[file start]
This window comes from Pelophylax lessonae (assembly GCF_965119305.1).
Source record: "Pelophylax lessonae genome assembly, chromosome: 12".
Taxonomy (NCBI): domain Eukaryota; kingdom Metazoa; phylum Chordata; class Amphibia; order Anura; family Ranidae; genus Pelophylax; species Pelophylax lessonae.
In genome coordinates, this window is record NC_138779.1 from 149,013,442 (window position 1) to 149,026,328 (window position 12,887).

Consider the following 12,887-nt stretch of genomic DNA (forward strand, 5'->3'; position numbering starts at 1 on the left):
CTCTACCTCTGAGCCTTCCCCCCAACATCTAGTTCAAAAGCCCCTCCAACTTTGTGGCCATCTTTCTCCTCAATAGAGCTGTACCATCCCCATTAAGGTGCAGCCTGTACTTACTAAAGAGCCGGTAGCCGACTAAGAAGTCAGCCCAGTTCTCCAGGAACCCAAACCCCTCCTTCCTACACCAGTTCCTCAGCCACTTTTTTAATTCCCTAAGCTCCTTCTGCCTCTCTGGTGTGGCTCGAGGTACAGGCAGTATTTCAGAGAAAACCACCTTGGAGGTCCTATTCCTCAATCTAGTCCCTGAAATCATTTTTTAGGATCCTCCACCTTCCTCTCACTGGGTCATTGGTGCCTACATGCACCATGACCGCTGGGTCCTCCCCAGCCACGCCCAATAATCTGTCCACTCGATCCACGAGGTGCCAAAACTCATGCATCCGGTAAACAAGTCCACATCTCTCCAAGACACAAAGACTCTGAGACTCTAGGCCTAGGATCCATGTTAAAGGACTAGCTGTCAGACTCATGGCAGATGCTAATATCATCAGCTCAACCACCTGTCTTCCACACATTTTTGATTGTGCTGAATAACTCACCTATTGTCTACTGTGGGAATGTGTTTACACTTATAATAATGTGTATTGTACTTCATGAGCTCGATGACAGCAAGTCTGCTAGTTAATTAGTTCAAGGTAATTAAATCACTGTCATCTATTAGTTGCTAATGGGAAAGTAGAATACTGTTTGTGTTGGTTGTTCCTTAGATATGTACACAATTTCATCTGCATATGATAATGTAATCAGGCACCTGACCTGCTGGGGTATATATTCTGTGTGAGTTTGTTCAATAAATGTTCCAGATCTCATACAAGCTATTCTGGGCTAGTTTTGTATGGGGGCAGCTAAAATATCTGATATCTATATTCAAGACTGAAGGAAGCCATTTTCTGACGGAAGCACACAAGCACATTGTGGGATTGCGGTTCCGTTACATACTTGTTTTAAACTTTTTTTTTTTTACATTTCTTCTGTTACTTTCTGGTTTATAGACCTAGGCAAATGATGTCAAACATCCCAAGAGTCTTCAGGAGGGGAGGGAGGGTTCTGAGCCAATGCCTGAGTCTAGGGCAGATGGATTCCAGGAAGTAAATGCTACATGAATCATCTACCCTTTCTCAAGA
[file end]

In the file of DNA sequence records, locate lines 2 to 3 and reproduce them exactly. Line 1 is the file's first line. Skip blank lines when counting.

Source record: "Pelophylax lessonae genome assembly, chromosome: 12".
Taxonomy (NCBI): domain Eukaryota; kingdom Metazoa; phylum Chordata; class Amphibia; order Anura; family Ranidae; genus Pelophylax; species Pelophylax lessonae.